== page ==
Impermanence and Appreciation
I wish tulips bloomed all summer. Two weeks of glory is far too little. During their spring performance I find myself making excuses to sit among the tulips lining the walk leading to my front door. I can’t resist shooting tulip photos year after year, hoping to preserve them somehow but knowing that two-dimensional images can never do them justice.
I love everything about tulips—the simplicity of their form, their unabashed brightness. I love their tenacity, how their leaves lance the near-frozen ground in the gray days of February to begin their annual emergence. They appear reliably each year as if by grace, often having multiplied. Walking out my front door into their chaotic color reminds me of all there is to appreciate in this world.
Perhaps if tulips bloomed all summer their presence would become less special. Perhaps I could walk right past them without noticing, let alone marveling at their wide-open gullets singing to the sun. Perhaps I would no longer admire how their silken petals fold into themselves like a fine kimono each evening. Maybe they would become as pedestrian as the sight of grass or asphalt.
During the past year a good friend left this earth unexpectedly from a heart attack. A beloved feline companion of 18 years, Mama Kitty, passed away. A friend fell down a flight of stairs, hit his head, lost consciousness and never came back. None of my relatives in my parents’ generation are still Like the tulips, our glory days are fragile, our lives all the more precious in their brevity.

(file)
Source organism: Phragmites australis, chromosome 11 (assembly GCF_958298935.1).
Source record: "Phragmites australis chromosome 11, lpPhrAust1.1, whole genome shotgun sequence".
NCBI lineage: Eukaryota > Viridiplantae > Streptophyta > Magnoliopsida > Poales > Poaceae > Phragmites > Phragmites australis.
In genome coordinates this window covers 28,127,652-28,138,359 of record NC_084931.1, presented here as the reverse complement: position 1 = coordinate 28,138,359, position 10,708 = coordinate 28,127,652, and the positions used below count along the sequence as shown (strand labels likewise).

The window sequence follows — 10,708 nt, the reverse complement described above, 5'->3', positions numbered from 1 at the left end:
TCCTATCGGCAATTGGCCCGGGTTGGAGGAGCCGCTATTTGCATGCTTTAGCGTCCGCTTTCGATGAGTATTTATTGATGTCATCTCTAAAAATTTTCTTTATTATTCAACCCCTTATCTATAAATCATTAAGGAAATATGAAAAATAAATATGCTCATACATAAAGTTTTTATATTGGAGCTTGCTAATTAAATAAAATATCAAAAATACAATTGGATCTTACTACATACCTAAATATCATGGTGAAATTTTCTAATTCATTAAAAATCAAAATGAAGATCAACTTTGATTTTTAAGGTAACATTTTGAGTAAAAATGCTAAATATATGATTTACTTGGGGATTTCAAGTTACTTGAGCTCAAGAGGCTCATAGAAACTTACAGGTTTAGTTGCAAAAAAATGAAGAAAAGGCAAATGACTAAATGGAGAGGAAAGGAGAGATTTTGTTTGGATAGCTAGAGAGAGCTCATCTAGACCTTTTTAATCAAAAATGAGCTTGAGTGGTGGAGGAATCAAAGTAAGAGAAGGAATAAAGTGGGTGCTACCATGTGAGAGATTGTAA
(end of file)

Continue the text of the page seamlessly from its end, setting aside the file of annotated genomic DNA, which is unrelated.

All Things are Impermanent
The understanding that all things are impermanent is central to Buddhist thought. Impermanence is listed as one of the three characteristics of all conditioned phenomena, along with the understanding that all things are ultimately unsatisfactory (because of their impermanence) and devoid of self. It is said that the Buddha’s last words to monks hovering around his deathbed were: “All things are impermanent. Work out your liberation with diligence.”
The late Zen master Suzuki Roshi, author of the spiritual classic, Zen Mind, Beginner’s Mind said: “Nothing exists but momentarily in its present form and color. One thing flows into another and cannot be grasped. Before the rain stops we hear a bird. Even under the heavy snow we see snowdrops and some new growth.” All things are in constant flux. As the tulips wither, the irises emerge.
It is a very human habit to grasp after what we find to be pleasant. When we hold on to the pleasant we experience disappointment when it goes away, which it always does. How many wonderful experiences have we had in our lives? Where are they now?
“Nothing is worth grasping because nothing lasts.” says author and meditation teacher Joseph Goldstein. “It is all empty, without self. Knowing that nothing is secure, that there is no solid place on which to stand, we can let go, let be, and come to rest.”
This does not mean we can’t enjoy the pleasant times in our lives. In fact our experiences are much more enjoyable if we are living them fully, appreciating their momentary presence.
Part 2 of this essay, on how impermanence generates appreciation, will appear on tomorrow’s blog. Be sure to tune in!